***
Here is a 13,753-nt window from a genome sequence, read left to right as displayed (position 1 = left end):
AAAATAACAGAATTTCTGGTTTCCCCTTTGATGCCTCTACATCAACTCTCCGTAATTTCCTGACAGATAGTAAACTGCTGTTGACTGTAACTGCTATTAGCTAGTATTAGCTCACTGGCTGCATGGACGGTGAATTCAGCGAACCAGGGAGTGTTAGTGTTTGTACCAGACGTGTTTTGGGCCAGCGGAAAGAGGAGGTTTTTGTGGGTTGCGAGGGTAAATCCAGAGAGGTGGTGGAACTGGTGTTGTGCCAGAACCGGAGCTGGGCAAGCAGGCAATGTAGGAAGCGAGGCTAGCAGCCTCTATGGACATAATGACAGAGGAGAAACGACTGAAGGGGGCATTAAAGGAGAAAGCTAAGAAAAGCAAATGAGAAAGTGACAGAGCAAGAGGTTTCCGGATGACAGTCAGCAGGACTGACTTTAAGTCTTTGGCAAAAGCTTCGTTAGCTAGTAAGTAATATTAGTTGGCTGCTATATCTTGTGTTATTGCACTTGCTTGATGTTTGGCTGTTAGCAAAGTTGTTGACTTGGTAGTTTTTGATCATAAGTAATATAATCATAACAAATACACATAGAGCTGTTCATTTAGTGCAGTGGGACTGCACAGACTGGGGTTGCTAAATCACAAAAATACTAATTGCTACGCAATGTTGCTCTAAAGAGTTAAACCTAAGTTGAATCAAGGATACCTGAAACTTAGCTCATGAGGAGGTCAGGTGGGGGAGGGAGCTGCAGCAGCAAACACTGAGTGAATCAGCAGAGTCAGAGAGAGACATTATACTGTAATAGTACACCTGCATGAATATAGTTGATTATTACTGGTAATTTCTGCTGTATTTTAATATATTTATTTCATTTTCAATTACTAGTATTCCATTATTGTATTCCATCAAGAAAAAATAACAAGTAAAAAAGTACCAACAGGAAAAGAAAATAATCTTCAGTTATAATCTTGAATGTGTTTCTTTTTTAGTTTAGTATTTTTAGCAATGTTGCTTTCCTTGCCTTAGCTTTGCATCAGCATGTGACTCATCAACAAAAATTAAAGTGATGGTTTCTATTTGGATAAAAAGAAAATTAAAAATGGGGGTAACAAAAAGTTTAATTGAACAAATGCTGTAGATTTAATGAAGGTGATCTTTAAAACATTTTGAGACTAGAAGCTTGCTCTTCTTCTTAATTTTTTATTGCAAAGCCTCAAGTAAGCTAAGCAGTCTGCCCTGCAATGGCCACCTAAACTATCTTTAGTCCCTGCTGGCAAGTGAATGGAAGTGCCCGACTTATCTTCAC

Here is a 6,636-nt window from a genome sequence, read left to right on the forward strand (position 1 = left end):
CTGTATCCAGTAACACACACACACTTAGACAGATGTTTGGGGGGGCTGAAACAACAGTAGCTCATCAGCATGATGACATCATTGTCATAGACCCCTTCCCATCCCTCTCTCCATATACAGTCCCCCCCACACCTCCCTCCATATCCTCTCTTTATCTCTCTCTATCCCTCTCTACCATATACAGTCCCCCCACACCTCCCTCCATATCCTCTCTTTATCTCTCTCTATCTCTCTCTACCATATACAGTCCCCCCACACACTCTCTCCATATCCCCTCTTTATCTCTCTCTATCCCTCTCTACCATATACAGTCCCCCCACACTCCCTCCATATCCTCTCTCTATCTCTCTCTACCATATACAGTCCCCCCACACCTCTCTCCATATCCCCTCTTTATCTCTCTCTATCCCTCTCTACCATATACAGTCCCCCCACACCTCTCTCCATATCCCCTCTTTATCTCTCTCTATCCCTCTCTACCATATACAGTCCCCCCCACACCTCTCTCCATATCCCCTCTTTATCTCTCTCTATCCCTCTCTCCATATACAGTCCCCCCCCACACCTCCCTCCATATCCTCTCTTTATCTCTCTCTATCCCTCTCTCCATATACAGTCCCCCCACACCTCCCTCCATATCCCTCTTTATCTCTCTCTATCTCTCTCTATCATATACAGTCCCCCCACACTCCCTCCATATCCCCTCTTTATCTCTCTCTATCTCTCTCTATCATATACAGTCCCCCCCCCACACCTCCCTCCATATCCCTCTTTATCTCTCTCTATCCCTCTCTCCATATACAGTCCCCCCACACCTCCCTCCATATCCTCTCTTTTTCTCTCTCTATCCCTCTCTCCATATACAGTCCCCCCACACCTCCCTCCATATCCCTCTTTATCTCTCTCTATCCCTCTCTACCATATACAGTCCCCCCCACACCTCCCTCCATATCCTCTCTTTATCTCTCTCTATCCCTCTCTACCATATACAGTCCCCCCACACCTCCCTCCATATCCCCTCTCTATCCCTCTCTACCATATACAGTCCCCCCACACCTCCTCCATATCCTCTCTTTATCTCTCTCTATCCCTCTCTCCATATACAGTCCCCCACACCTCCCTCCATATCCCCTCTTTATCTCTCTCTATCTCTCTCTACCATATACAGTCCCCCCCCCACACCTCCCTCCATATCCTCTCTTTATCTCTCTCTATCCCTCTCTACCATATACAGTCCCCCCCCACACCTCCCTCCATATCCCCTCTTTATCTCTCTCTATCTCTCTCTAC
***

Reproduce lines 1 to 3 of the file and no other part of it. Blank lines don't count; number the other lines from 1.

Here is a 13,753-nt window from a genome sequence, read left to right as displayed (position 1 = left end):
AAAATAACAGAATTTCTGGTTTCCCCTTTGATGCCTCTACATCAACTCTCCGTAATTTCCTGACAGATAGTAAACTGCTGTTGACTGTAACTGCTATTAGCTAGTATTAGCTCACTGGCTGCATGGACGGTGAATTCAGCGAACCAGGGAGTGTTAGTGTTTGTACCAGACGTGTTTTGGGCCAGCGGAAAGAGGAGGTTTTTGTGGGTTGCGAGGGTAAATCCAGAGAGGTGGTGGAACTGGTGTTGTGCCAGAACCGGAGCTGGGCAAGCAGGCAATGTAGGAAGCGAGGCTAGCAGCCTCTATGGACATAATGACAGAGGAGAAACGACTGAAGGGGGCATTAAAGGAGAAAGCTAAGAAAAGCAAATGAGAAAGTGACAGAGCAAGAGGTTTCCGGATGACAGTCAGCAGGACTGACTTTAAGTCTTTGGCAAAAGCTTCGTTAGCTAGTAAGTAATATTAGTTGGCTGCTATATCTTGTGTTATTGCACTTGCTTGATGTTTGGCTGTTAGCAAAGTTGTTGACTTGGTAGTTTTTGATCATAAGTAATATAATCATAACAAATACACATAGAGCTGTTCATTTAGTGCAGTGGGACTGCACAGACTGGGGTTGCTAAATCACAAAAATACTAATTGCTACGCAATGTTGCTCTAAAGAGTTAAACCTAAGTTGAATCAAGGATACCTGAAACTTAGCTCATGAGGAGGTCAGGTGGGGGAGGGAGCTGCAGCAGCAAACACTGAGTGAATCAGCAGAGTCAGAGAGAGACATTATACTGTAATAGTACACCTGCATGAATATAGTTGATTATTACTGGTAATTTCTGCTGTATTTTAATATATTTATTTCATTTTCAATTACTAGTATTCCATTATTGTATTCCATCAAGAAAAAATAACAAGTAAAAAAGTACCAACAGGAAAAGAAAATAATCTTCAGTTATAATCTTGAATGTGTTTCTTTTTTAGTTTAGTATTTTTAGCAATGTTGCTTTCCTTGCCTTAGCTTTGCATCAGCATGTGACTCATCAACAAAAATTAAAGTGATGGTTTCTATTTGGATAAAAAGAAAATTAAAAATGGGGGTAACAAAAAGTTTAATTGAACAAATGCTGTAGATTTAATGAAGGTGATCTTTAAAACATTTTGAGACTAGAAGCTTGCTCTTCTTCTTAATTTTTTATTGCAAAGCCTCAAGTAAGCTAAGCAGTCTGCCCTGCAATGGCCACCTAAACTATCTTTAGTCCCTGCTGGCAAGTGAATGGAAGTGCCCGACTTATCTTCAC

Here is a 6,636-nt window from a genome sequence, read left to right on the forward strand (position 1 = left end):